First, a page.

"In order to encourage creativity, you must first understand what it is."
(Robinson, K. 2013)
(Robinson, K. 2013)
Creativity is all about fresh thinking; exploring new ideas that can be applied to all aspects of life, including those that are educational.
Guliford (1950) stated that 'a creative act is an instance of learning.'
In this blog, I am going to explore five key concepts that I believe portray the importance of creativity within education. The five concepts that I have chosen to focus on include:
- Creative Play
- The Outdoor Learning Environment
- Creative Partnerships
- Creativity within the Curriculum; Scientific Enquiry
- The Mantle of the Expert
Creativity is a truely personal process. Each individual has different aptitudes and various skills and talents. To encourage creativity one must have be willing to work and experiment with new ideas. Being motivated enhances the skills needed to actively progress, and mastery of these skills grow simultaneously alongside their creative ambitions.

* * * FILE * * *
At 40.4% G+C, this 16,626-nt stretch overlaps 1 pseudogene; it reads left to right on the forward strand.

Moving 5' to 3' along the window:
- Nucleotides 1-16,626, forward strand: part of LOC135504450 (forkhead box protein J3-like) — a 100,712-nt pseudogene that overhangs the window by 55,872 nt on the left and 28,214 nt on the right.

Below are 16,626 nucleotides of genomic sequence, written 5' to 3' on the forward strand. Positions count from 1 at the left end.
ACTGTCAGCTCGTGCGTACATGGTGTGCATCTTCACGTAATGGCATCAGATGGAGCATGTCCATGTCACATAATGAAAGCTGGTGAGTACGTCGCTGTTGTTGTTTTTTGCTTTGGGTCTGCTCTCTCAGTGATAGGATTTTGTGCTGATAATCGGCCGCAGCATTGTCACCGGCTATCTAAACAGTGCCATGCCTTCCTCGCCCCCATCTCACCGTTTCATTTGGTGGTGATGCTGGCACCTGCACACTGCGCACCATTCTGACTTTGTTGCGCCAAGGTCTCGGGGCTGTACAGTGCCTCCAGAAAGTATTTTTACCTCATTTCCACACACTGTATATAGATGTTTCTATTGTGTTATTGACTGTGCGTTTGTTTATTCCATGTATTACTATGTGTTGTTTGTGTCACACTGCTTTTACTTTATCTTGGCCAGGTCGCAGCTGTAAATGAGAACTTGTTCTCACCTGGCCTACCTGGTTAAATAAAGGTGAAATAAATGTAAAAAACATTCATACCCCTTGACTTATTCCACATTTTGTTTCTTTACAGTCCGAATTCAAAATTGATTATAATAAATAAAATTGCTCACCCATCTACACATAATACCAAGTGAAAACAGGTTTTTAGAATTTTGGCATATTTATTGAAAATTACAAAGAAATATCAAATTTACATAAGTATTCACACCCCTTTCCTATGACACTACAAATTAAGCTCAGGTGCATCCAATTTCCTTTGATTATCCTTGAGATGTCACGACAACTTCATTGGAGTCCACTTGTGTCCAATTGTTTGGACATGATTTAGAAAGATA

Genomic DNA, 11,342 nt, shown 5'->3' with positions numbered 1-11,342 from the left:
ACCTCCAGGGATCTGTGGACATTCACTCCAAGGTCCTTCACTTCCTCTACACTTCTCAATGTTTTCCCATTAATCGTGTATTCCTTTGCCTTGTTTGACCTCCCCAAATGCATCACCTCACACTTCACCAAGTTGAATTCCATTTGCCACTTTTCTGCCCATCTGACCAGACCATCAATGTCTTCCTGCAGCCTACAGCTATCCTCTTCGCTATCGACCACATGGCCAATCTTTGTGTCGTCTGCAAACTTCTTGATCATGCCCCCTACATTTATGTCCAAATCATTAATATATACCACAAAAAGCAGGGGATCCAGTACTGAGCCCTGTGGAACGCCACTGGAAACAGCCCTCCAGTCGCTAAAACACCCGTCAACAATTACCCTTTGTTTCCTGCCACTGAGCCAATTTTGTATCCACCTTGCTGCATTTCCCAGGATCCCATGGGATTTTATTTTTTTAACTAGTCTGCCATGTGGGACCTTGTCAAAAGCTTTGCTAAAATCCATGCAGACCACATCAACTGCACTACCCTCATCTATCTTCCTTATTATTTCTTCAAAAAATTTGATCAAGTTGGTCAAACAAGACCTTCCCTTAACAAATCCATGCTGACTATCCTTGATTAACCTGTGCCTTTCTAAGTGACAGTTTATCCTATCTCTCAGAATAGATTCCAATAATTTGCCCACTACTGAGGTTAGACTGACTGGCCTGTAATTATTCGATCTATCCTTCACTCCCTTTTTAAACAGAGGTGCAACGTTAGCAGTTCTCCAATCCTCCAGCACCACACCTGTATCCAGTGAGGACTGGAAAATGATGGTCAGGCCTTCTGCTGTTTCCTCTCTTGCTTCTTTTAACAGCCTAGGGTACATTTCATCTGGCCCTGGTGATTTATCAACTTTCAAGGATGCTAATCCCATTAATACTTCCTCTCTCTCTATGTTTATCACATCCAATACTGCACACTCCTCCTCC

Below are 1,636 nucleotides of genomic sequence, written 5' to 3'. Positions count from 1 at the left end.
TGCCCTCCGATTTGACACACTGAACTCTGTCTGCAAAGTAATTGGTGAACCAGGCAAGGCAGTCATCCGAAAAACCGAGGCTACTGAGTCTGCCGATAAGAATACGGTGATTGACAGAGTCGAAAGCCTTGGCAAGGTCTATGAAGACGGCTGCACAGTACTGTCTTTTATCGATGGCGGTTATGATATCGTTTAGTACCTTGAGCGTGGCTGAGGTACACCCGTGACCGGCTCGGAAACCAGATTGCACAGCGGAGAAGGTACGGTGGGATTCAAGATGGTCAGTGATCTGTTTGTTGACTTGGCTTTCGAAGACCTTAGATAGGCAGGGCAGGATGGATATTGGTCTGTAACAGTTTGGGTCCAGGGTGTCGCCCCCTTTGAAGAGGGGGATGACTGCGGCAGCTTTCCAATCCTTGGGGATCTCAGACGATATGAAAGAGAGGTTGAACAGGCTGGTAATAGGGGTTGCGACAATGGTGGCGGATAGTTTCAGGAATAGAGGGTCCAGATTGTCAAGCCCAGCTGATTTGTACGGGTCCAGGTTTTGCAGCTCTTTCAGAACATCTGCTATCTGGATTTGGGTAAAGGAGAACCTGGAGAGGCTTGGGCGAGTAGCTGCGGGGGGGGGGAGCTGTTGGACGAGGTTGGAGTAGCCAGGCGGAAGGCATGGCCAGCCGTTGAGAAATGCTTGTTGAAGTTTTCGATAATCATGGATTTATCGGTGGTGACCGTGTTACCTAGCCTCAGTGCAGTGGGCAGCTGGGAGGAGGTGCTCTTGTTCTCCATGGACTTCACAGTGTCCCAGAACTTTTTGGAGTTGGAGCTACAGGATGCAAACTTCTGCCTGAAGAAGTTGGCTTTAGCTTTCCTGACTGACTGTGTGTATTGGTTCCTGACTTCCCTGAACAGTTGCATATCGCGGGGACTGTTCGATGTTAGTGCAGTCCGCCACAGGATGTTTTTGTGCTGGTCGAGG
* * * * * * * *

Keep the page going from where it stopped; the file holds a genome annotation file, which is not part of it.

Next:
"There are many myths about creativity. One is that only special people are creative; another is that creativity is just about the arts; a third is that it's all to do with uninhibited 'self-expression'. None of these are true. On that contrary, everyone has creative capacities; creativity is possible in whatever you do, and it can require great discipline and many different skills." (Robinson, K. 2013)
I will be discussing and analysing each of the key concepts that I have chosen; assessing their effectiveness and the impact they have on a child's education and learning.
"We have lots of different attitudes, but in one of our attitudes as human beings, we make up a romantic tale about ourselves. Falling in love is mysterious, thinking is mysterious... and so we create great words like "creativity". Creativity is thinking; it just so happens to be thinking that leads to results that we think are great!"
- Amabile, Teresa M.